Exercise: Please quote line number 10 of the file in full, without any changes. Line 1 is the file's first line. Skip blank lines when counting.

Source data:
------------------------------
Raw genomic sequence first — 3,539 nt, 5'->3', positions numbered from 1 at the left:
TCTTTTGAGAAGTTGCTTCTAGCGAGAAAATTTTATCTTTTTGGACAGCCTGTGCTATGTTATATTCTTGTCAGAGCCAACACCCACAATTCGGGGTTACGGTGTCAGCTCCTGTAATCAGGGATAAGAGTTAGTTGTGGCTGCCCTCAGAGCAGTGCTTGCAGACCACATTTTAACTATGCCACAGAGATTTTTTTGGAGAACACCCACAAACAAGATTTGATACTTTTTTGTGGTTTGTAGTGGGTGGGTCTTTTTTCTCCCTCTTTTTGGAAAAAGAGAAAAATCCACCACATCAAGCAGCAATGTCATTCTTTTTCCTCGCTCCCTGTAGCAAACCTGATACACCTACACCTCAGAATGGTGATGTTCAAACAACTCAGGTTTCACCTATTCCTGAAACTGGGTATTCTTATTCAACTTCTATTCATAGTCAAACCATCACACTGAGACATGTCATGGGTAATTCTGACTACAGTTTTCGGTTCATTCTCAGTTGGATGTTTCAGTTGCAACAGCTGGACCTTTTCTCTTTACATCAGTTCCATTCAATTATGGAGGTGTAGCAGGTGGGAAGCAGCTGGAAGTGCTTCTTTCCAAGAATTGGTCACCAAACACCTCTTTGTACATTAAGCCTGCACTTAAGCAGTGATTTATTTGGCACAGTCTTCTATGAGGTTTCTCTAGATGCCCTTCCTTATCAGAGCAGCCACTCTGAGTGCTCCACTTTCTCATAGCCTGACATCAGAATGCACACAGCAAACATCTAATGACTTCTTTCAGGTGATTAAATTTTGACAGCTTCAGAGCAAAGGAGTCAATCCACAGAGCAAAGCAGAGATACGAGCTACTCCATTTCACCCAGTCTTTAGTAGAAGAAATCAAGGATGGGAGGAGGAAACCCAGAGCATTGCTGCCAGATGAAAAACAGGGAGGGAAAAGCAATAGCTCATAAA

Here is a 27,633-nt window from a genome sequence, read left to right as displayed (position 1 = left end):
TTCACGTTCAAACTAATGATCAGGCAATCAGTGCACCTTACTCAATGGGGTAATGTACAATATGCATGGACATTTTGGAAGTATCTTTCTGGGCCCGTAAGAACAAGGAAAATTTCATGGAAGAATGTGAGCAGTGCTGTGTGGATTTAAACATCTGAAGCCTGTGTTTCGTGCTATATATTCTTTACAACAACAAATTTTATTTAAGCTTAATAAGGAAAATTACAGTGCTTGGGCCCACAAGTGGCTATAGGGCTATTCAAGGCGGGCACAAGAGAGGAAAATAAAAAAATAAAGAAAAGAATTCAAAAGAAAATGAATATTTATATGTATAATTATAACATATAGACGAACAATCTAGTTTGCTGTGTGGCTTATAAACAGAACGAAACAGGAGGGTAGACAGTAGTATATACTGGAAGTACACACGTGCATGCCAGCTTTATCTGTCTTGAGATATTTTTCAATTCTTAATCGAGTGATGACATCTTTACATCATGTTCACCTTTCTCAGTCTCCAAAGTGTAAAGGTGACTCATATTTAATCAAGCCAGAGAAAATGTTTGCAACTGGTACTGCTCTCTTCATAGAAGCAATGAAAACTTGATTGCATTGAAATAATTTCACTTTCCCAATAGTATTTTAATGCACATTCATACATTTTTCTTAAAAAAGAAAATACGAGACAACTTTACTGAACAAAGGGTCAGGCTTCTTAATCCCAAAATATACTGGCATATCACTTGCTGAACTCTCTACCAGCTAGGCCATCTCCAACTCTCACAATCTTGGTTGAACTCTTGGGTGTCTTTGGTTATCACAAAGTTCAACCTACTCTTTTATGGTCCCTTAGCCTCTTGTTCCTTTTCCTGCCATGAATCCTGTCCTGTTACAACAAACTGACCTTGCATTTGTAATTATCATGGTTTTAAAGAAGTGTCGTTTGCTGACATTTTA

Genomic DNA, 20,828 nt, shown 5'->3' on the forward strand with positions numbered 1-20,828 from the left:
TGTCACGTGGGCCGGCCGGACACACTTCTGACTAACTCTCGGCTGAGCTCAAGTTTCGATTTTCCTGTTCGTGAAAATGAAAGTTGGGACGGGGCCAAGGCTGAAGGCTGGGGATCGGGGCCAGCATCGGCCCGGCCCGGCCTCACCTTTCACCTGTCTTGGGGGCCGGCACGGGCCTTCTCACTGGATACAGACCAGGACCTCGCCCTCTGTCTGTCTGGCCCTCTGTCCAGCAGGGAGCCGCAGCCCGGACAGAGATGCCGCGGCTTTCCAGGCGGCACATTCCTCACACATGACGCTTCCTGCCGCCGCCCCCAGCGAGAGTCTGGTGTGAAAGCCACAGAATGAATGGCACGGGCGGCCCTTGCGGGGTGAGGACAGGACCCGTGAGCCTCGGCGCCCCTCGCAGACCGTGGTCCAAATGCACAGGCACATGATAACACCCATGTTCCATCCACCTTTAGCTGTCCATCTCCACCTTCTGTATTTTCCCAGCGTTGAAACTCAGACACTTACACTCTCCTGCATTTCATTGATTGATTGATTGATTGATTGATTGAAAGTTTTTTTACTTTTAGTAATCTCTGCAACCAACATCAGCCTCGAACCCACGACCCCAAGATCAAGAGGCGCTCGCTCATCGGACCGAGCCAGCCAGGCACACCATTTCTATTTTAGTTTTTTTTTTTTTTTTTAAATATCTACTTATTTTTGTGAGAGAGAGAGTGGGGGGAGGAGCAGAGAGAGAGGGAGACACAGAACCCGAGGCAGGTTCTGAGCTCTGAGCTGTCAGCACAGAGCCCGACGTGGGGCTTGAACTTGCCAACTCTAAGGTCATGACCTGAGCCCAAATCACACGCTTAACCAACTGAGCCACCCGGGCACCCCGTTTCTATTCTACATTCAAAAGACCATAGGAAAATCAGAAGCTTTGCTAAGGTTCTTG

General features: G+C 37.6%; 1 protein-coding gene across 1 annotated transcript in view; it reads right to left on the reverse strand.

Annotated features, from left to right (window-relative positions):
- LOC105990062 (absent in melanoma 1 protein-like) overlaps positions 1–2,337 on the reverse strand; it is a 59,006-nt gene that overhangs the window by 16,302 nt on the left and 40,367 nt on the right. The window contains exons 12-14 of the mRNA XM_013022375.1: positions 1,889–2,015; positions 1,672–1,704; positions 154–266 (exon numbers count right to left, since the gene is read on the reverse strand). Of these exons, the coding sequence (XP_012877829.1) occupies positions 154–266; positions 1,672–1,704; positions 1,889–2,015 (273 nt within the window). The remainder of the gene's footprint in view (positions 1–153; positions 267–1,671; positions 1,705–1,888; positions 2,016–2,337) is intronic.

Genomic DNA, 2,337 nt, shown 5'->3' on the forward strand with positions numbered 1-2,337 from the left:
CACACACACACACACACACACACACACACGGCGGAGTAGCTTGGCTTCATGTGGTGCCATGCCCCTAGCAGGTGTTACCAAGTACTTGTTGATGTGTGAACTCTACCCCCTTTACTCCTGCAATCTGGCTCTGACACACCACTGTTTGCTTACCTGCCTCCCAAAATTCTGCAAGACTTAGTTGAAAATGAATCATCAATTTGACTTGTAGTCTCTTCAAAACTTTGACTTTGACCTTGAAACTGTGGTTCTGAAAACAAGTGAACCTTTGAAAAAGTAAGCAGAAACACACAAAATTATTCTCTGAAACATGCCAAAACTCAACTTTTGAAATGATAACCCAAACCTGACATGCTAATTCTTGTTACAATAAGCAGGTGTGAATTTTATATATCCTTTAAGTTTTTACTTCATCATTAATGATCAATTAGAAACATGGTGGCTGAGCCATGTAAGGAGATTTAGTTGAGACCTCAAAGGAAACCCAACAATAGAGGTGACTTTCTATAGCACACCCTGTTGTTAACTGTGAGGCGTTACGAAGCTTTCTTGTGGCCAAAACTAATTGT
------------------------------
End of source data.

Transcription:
Genomic DNA, 2,337 nt, shown 5'->3' on the forward strand with positions numbered 1-2,337 from the left: